Why Todd Akin’s Senate race is so important

Opinion

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Sen. Claire McCaskill (D-MO) (L) and Sen. Jim Webb (D-VA) hold a news conference to announce legislation to overhaul the federal government's planning, management, and oversight of wartime-support contracting at the U.S. Capitol March 1, 2012 in Washington, DC. The senators said they believe this is enough support in Congress to pass the legislation, which would build a greater system of accountability in military contracting. (Photo by Chip Somodevilla/Getty Images)

Sen. Claire McCaskill (D-MO) (L) and Sen. Jim Webb (D-VA) hold a news conference to announce legislation to overhaul the federal government's planning, management, and oversight of wartime-support contracting at the U.S. Capitol March 1, 2012 in Washington, DC. The senators said they believe this is enough support in Congress to pass the legislation, which would build a greater system of accountability in military contracting. (Photo by Chip Somodevilla/Getty Images)

The controversy involving the Republican U.S. Senate candidate from Missouri, Rep. Todd Akin, is so critical not just because of his inflammatory remarks, but because control of the Senate could be determined by the winner of his race against incumbent Sen. Claire McCaskill.

Democrats currently control 53 of the Senate’s 100 seats, with 51 Democrats and 2 independents who usually vote with the Democrats. But they are widely expected to lose Senate races in North Dakota and Nebraska and have major challenges in Florida, Montana, Missouri and Wisconsin. If Republicans win four of those races, they will control the Senate.

That’s why Republicans are aggressively trying to dump Akin after his Sunday remarks that a woman who suffers from a “legitimate rape” is unlikely to become pregnant. They feel moderate voters will shun Akin if he remains in the race and back McCaskill, who polls show is very vulnerable in a state that leans Republican and voted for John McCain in 2008.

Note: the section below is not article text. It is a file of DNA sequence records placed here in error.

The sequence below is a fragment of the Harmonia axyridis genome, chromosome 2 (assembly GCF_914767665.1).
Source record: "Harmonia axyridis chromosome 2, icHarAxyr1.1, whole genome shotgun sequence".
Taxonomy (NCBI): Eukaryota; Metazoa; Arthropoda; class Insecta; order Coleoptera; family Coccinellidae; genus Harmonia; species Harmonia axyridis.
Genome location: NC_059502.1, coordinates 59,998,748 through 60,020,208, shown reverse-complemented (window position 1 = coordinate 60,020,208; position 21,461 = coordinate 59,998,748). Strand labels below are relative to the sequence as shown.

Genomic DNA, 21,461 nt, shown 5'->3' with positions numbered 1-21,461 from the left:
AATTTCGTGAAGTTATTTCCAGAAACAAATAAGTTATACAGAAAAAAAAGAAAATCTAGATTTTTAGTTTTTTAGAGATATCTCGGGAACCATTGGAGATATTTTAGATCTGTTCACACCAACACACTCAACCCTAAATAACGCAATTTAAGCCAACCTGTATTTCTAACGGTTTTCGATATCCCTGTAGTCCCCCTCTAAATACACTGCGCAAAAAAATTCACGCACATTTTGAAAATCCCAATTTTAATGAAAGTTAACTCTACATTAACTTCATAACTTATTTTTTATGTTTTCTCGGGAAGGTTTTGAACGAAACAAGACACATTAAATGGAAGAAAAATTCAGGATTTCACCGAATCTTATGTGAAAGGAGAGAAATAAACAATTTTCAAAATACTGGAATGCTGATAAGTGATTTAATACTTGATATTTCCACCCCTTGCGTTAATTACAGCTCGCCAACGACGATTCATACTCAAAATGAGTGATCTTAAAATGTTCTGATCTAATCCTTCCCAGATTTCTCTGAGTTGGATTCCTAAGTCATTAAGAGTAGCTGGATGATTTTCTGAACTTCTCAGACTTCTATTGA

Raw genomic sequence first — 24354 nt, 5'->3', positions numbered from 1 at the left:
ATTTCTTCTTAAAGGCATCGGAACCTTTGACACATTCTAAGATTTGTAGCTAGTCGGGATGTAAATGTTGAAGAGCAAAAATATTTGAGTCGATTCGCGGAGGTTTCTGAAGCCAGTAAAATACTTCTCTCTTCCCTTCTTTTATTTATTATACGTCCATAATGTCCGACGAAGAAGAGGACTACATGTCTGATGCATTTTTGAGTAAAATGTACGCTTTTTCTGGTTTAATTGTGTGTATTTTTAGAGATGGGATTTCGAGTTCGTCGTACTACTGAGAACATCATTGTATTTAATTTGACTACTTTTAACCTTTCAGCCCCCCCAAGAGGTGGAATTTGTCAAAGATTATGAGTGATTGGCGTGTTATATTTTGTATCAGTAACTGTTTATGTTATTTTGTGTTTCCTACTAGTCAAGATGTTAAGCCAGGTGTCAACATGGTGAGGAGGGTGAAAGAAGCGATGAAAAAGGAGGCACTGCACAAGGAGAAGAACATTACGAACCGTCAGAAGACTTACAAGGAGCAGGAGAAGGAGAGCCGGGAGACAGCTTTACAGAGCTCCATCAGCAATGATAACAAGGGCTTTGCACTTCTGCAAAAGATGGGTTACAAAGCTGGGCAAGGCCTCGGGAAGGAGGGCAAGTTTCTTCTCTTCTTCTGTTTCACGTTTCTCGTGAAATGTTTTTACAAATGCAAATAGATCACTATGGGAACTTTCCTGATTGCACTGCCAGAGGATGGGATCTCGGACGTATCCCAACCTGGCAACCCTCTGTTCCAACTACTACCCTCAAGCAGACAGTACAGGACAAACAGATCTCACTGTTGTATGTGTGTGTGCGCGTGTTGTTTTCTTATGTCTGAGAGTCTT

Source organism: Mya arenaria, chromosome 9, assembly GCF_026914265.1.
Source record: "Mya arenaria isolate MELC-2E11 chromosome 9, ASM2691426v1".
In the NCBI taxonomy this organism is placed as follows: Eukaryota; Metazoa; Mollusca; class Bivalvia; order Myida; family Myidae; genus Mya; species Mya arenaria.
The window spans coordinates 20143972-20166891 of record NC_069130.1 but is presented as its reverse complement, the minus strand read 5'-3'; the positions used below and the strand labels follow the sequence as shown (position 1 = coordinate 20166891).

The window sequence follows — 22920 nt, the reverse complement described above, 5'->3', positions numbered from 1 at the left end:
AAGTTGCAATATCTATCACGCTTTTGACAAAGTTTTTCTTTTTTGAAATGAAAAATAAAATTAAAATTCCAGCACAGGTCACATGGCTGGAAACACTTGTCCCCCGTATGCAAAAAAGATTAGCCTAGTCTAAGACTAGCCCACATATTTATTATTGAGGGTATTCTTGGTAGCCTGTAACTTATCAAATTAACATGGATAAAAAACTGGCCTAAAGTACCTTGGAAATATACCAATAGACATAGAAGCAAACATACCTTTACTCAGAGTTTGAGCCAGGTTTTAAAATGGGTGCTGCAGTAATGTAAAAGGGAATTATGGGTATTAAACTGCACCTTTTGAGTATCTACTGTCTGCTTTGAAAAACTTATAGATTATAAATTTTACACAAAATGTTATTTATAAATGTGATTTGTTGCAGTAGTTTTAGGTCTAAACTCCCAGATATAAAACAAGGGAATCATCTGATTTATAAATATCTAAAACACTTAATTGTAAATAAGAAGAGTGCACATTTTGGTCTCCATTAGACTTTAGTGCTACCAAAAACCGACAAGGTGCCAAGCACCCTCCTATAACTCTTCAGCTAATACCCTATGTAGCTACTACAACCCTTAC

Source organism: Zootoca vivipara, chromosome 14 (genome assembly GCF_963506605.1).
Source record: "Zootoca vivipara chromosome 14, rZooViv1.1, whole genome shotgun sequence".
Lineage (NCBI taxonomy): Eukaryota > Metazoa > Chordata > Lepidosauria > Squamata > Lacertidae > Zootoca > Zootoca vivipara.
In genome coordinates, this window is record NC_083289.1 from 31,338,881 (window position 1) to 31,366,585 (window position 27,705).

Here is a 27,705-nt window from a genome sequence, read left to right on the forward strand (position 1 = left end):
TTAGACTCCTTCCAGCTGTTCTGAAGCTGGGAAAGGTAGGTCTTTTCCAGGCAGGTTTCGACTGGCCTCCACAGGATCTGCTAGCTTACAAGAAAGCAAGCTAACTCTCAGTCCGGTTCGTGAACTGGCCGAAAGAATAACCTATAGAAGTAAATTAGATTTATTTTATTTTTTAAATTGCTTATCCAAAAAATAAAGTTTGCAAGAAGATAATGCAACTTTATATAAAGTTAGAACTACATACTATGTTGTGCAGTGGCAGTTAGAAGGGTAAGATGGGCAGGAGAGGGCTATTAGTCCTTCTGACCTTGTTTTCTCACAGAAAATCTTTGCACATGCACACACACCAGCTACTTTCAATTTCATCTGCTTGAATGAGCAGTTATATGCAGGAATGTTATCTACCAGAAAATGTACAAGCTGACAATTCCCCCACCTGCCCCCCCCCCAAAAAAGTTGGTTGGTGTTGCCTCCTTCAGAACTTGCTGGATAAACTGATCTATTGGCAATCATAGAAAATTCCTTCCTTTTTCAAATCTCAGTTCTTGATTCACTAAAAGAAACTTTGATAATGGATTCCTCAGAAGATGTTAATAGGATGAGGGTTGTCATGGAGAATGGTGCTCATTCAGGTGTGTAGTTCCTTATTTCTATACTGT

Control of the Senate is critical for a number of reasons. The House is widely expected to remain in control of the Republicans. So if Mitt Romney is elected, the GOP would effectively run all of Washington, potentially clearing the way for the party to pass some version of the Romney-Ryan economic plan, which includes major tax cuts for individuals, the vast majority of the benefits of which go to the wealthy, likely major cuts in spending on government programs in education, transportation and health care, and dramatic overhauls of Medicare and Medicaid. (Generally, legislation in the Senate requires 60 votes to pass, but budget and tax changes can be passed with just 51 votes through a parliamentary process known as reconciliation.)

If Obama wins, as current polls indicate is likely, a Republican Senate would still cause major challenges for him. A Supreme Court nominee by the president, for example, would need approval from a GOP Senate, raising the potential of Republicans blocking the appointment or forcing Obama to pick someone more conservative than Democrats would like.

A Republican House and Senate would look to repeal President Obama‘s health care law, and if he vetoed a repeal, they would attempt to cut funding from it.

Follow Perry Bacon Jr. on Twitter at @perrybaconjr